How to Incorporate Your Company Abroad

One of the most importance decisions a company can make is selecting how to organize its business. Incorporating is perhaps the best way to go, but for some companies, it can be an unnecessary option. For some on the other hand, it can be beneficial, if done correctly. Therefore, it is vital to first understand the benefits of incorporation, how it works, and what the necessary steps and requirements are to avoid wasted time, money, and effort.

  1. Decide Where You are Going to Incorporate

Since each country makes its own laws, you’ll want to be aware of the laws and tax implications both in the country or state you incorporate in, and the region in which you’re doing business.


You might prefer to incorporate outside your home county for lower taxes or easier incorporation procedures.

But if you incorporate your business in another country you still must meet your obligations in your home country.

Contact Bitala & Co. once you have decided on where you will   incorporate to know what the fees and requirements are, as they differ by country.

  1. Choose the Business Entity Type

There are several types of business entities, namely: sole proprietorship, general partnership, corporation, limited liability company (LLC), limited partnership, and limited liability partnership. Each type offers its own advantages and disadvantages.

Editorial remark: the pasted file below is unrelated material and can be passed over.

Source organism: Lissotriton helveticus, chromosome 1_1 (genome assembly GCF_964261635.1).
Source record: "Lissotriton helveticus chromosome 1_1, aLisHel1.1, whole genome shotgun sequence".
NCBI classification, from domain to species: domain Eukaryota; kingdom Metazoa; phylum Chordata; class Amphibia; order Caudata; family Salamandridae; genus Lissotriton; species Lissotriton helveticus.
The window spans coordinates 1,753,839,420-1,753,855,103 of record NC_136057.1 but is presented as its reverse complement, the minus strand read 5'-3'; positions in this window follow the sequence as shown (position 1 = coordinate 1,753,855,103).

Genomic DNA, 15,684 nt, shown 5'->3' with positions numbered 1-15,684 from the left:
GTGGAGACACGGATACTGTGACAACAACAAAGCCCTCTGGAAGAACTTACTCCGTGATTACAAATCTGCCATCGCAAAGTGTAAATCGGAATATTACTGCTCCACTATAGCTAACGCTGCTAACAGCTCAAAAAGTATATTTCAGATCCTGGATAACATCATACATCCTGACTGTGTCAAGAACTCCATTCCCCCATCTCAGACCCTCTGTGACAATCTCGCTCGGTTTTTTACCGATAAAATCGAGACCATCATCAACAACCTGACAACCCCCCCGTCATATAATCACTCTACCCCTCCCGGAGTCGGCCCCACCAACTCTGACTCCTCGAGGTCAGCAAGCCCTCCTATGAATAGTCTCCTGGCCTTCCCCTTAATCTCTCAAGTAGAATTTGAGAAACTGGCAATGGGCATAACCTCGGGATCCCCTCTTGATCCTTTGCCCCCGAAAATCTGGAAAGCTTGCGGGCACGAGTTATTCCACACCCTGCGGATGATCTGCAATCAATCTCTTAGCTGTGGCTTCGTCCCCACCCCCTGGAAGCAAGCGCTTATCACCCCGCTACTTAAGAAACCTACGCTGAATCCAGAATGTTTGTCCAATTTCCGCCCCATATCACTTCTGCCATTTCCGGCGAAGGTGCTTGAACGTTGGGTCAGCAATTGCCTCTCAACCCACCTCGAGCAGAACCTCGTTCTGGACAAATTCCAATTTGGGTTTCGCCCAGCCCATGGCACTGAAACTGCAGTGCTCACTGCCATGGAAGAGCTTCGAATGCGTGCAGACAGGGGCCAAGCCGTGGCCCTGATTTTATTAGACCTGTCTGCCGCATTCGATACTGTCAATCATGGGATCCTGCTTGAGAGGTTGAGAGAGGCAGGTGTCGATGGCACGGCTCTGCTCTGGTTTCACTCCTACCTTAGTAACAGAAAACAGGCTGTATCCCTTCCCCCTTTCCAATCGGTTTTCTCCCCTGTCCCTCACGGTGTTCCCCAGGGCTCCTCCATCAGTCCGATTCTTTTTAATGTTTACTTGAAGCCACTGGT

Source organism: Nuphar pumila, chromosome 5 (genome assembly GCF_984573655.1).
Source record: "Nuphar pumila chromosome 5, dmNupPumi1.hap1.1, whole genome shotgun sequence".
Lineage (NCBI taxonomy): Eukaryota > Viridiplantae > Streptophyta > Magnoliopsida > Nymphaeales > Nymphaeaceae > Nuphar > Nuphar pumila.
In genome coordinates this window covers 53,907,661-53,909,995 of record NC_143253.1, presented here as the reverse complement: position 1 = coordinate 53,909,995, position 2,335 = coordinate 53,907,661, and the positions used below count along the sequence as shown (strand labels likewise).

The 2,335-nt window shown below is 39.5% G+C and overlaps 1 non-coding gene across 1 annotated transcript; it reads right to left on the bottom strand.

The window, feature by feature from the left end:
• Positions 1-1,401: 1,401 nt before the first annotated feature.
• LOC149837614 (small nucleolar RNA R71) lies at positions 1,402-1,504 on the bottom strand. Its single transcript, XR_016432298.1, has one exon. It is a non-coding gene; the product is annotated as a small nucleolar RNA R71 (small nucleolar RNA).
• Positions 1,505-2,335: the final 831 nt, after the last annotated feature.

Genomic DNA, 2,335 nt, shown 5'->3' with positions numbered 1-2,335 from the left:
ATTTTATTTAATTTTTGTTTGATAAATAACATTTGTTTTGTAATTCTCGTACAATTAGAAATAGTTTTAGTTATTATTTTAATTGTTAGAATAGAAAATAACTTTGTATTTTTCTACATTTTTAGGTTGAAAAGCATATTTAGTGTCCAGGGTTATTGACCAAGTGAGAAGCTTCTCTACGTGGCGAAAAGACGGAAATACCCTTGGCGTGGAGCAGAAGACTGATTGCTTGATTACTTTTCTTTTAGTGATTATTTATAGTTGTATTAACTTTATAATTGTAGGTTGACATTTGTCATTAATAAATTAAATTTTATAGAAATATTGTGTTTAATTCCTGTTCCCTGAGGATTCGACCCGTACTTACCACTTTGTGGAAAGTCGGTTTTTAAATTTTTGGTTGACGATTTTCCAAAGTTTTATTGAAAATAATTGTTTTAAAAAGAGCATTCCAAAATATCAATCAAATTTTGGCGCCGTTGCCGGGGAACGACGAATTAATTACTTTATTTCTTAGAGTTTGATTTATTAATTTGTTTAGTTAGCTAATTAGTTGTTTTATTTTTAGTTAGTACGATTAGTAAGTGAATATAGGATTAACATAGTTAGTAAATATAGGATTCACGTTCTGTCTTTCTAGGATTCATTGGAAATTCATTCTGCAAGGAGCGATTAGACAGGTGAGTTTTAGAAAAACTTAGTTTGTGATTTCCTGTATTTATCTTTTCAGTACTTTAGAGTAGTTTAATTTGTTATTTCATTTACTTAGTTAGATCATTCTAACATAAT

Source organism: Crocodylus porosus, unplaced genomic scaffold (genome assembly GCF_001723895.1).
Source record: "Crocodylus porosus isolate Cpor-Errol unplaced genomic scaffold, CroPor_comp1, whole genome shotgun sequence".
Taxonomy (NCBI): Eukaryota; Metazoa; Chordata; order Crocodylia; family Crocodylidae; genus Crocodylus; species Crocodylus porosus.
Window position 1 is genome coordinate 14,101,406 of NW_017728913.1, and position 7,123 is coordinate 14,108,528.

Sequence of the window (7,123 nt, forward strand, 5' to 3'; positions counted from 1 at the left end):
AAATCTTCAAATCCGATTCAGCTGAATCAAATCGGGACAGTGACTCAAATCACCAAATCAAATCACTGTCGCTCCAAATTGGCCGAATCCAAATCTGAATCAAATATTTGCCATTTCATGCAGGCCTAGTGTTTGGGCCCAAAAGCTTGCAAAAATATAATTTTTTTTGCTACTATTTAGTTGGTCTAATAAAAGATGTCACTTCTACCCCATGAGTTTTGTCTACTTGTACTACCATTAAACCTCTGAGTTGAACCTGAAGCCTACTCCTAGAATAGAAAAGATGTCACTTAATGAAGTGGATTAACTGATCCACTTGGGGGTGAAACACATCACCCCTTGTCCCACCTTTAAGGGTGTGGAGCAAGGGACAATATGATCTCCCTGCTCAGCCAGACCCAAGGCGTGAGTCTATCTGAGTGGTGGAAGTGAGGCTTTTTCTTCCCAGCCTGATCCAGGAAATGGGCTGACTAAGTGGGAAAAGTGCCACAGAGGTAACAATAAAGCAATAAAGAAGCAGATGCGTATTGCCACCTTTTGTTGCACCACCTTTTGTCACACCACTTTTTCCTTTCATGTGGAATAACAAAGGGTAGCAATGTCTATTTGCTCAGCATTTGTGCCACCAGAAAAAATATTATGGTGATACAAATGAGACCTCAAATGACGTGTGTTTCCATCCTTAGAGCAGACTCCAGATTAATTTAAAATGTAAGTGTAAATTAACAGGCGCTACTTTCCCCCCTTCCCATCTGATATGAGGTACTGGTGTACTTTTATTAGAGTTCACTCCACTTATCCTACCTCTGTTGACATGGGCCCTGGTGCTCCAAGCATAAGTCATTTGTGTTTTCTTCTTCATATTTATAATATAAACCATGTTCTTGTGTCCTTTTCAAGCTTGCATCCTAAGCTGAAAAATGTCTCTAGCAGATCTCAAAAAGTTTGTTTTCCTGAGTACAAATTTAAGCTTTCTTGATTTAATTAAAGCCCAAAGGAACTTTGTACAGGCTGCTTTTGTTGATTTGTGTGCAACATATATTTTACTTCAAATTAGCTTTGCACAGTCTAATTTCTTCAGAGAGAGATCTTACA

Be clear on what you want your business to achieve. If you want to operate it on your    own, go for a sole proprietorship. If you want one or two partners, go for a general partnership. Note that for these two types, you are accountable for the company’s debts and liabilities.   If you want zero liability, go for a limited liability      company, or a limited liability partnership.

Enquire from Bitala & Co. and determine the pros and cons of each business entity type to help you decide.

  1. Select a Name for Your Business

The name of your business is a crucial element as it can spell out the difference between your business becoming successful or not.


The name should not be difficult to remember, spell, or say.

When thinking of a name, ask yourself, will this name appeal to my target market?

Does it express what my business offers?

Does it manifest the brand image and the personality that I seek to create?

Will it carry my business for years to come should I decide to expand or shift attention?